Catching Quandary: Should Mike Napoli Return As a Starter for the Angels?

Johnathan KronckeCorrespondent ISeptember 20, 2009

ANAHEIM, CA - JULY 27:  Mike Napoli #44 of the Los Angeles Angels of Anaheim walks back to home plate against the Cleveland Indians at Angel Stadium on July 27, 2009 in Anaheim, California.  (Photo by Jeff Gross/Getty Images)

This year, Joe Mauer is making every other catcher in the American League look bad by comparison.

But right now, Mike Napoli doesn't need any help with that.

The starting backstop for the Los Angeles Angels of Anaheim has been amazingly inconsistent all season long, which begs the question: Who will fill that role in Anaheim come 2010?

On the surface, Napoli's numbers don't look too shabby. He is currently hitting .267 with 18 home runs and 51 RBI in 106 games. 

Not bad, considering his position. Most catchers—aside from Mauer, that is—are not offensive dynamos, so Napoli's production actually appears to be quite respectable.

It is only upon closer inspection that his season falls apart.

Napoli is as streaky a hitter as they come. Like a manic depressive with a bat, he goes through incredible highs and lows at the plate.

In June alone, he hit .362, and by Aug. 18 he had pulled his season average up to .300, rounding out a spectacular Angels lineup in which all nine starters were either at or over the .300 mark.

Since that time, however, Napoli has been in a dismal 6-for-60 slide and his average has steadily dropped by nearly 40 points.

His home run on Saturday night against the Texas Rangers was his first in nearly a month.

If that weren't enough, his fielding has also become more than a little suspect as of late.

The Rangers stole three bases off Napoli in Saturday's contest. Two of those runners would later score from second on fluky, infield dribblers that would have otherwise only resulted in runners at first and third.

Napoli has allowed 70 stolen bases on the season while gunning down just 22 percent of would-be thieves. 

He's also made seven errors, either on pitches he failed to block or balls he misfired through the infield, and now he seems to be struggling to call games effectively. 

A lot can be said about this statistic, but the fact is the Angels' team ERA is over a run higher when Napoli is behind the plate as compared to his roommate and counterpart, Jeff Mathis.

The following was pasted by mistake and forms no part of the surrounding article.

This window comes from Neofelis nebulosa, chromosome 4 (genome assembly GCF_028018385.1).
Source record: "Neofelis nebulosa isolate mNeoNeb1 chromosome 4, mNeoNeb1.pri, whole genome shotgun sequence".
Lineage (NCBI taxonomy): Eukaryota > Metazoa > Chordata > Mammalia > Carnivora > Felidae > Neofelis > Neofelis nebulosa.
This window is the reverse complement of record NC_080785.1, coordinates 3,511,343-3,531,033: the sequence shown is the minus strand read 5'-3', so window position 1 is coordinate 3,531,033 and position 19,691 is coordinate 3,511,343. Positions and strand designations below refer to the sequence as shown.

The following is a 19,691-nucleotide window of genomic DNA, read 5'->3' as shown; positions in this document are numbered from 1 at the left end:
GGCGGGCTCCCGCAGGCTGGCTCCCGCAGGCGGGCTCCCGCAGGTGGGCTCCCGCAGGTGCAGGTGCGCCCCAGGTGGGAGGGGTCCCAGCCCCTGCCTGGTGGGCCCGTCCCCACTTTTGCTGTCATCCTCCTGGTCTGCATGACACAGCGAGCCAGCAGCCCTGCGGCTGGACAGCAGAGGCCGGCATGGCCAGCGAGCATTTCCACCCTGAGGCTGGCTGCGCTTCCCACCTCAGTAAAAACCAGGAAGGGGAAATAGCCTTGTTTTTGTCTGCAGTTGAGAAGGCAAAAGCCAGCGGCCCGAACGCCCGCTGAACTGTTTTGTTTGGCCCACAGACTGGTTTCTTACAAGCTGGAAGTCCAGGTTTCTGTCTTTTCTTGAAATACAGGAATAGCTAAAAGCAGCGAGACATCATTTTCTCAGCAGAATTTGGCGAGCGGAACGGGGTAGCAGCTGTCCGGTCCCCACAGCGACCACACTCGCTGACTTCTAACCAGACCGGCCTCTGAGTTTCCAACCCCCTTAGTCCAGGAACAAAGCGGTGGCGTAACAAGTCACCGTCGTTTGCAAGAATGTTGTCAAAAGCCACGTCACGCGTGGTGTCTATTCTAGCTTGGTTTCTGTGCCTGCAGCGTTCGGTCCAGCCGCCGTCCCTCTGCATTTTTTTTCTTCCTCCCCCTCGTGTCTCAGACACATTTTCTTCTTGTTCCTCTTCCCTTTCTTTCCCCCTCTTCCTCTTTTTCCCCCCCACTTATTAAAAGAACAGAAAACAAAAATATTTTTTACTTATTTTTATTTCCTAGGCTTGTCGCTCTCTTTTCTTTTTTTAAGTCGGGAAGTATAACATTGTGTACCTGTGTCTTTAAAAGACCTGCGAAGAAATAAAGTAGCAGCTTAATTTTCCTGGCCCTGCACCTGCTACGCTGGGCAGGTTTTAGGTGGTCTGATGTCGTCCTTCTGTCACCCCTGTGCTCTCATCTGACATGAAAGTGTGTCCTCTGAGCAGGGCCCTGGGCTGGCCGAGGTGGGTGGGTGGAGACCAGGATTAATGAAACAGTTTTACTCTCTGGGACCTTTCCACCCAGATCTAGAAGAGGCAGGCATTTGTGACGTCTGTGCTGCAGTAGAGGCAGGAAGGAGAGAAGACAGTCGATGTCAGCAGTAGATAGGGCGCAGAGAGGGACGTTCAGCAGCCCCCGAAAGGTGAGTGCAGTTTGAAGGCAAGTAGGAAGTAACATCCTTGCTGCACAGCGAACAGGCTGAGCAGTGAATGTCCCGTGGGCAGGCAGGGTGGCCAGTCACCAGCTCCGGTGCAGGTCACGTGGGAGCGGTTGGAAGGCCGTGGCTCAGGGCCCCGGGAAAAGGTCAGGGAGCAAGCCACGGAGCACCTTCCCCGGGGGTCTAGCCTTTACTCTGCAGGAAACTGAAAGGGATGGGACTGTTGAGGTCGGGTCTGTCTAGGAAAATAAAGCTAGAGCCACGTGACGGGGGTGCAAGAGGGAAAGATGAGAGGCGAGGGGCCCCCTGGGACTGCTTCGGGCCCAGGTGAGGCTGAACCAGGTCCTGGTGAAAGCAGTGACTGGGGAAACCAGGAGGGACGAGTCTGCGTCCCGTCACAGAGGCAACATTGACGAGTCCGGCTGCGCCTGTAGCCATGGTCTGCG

Some blame it on the pitchers each has had to catch. Mathis mainly works with Jered Weaver and John Lackey, two former All-Stars, while Nap has guided most of the rookie hurlers this season along with the other starters.

Whatever the case, the numbers don't lie.

Mathis has also made three fewer errors and is throwing out base-stealers at a 25 percent clip, just slightly edging out the starter Napoli.

Unfortunately, the Angels' backup catcher leaves a great deal to be desired as well.

Mathis is getting the job done defensively—manager Mike Scioscia sounds like he's about ready to adopt him—but his offense is, well, offensive.

Hitting just .210 this season, Mathis has never finished higher than .211 in any full year in the bigs. He's also struck out 70 times in only 214 at-bats in 2009.

Put Mathis and Napoli together and you've got the ideal catcher. Separately, however, each has all the necessary qualifications to be great a sub off the bench.

One is a defensive whiz who smothers everything in the dirt and calls a great game, a perfect replacement in close, late-inning situations. 

The other has only a passable glove, but massive power potential and occasionally comes up with the clutch hit to drive home the game-winning run. 

What, then, will the Angels do about their catching quandary?

When he gets hot, Napoli can mash with the best of them and is a force to be reckoned with in the lineup. The problem is he's never been able to sustain his swing.

The only thing the Angels can count on Napoli's offense for is to be unaccountable.

Mathis, on the other hand, has been a model of consistency at the plate. It's just that he's consistently terrible.

It may be time for the Angels to go in a new direction at the catching position.

If Napoli could improve his defense a little and get his swing on track, he would absolutely have the starting job locked down.

There's nothing wrong with a .267 average out of the catcher's spot, but his violent shifts between blazing hot and ice cold that have produced that average are killing this team.

Napoli's name has already been mentioned in trade rumors this season, and I wouldn't be the least bit surprised to hear that kind of talk resume in the off-season. 

In truth, keeping either catcher as a backup is fine. The Angels aren't so desperate that they need to dump both Napoli and Mathis.

But at this point, neither is ideally suited for the starting job.

No one is expecting to see a Joe Mauer behind the plate in Anaheim, but another Benji Molina isn't too much to ask.